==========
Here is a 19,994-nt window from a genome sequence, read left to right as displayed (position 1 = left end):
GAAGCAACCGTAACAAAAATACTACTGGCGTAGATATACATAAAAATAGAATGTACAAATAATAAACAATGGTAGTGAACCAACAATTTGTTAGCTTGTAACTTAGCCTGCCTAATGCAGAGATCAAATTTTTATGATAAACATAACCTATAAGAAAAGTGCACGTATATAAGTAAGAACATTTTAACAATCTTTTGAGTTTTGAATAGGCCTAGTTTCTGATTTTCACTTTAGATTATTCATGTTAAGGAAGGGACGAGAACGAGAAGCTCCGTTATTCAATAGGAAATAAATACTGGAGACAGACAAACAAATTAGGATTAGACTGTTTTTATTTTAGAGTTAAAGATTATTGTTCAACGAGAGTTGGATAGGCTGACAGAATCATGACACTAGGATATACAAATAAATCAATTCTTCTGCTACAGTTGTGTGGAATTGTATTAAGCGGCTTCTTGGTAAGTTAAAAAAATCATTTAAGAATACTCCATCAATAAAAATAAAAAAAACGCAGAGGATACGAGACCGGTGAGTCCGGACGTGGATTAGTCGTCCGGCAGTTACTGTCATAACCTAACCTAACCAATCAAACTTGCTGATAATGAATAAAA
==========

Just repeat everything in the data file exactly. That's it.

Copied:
Here is a 19,994-nt window from a genome sequence, read left to right as displayed (position 1 = left end):
GAAGCAACCGTAACAAAAATACTACTGGCGTAGATATACATAAAAATAGAATGTACAAATAATAAACAATGGTAGTGAACCAACAATTTGTTAGCTTGTAACTTAGCCTGCCTAATGCAGAGATCAAATTTTTATGATAAACATAACCTATAAGAAAAGTGCACGTATATAAGTAAGAACATTTTAACAATCTTTTGAGTTTTGAATAGGCCTAGTTTCTGATTTTCACTTTAGATTATTCATGTTAAGGAAGGGACGAGAACGAGAAGCTCCGTTATTCAATAGGAAATAAATACTGGAGACAGACAAACAAATTAGGATTAGACTGTTTTTATTTTAGAGTTAAAGATTATTGTTCAACGAGAGTTGGATAGGCTGACAGAATCATGACACTAGGATATACAAATAAATCAATTCTTCTGCTACAGTTGTGTGGAATTGTATTAAGCGGCTTCTTGGTAAGTTAAAAAAATCATTTAAGAATACTCCATCAATAAAAATAAAAAAAACGCAGAGGATACGAGACCGGTGAGTCCGGACGTGGATTAGTCGTCCGGCAGTTACTGTCATAACCTAACCTAACCAATCAAACTTGCTGATAATGAATAAAA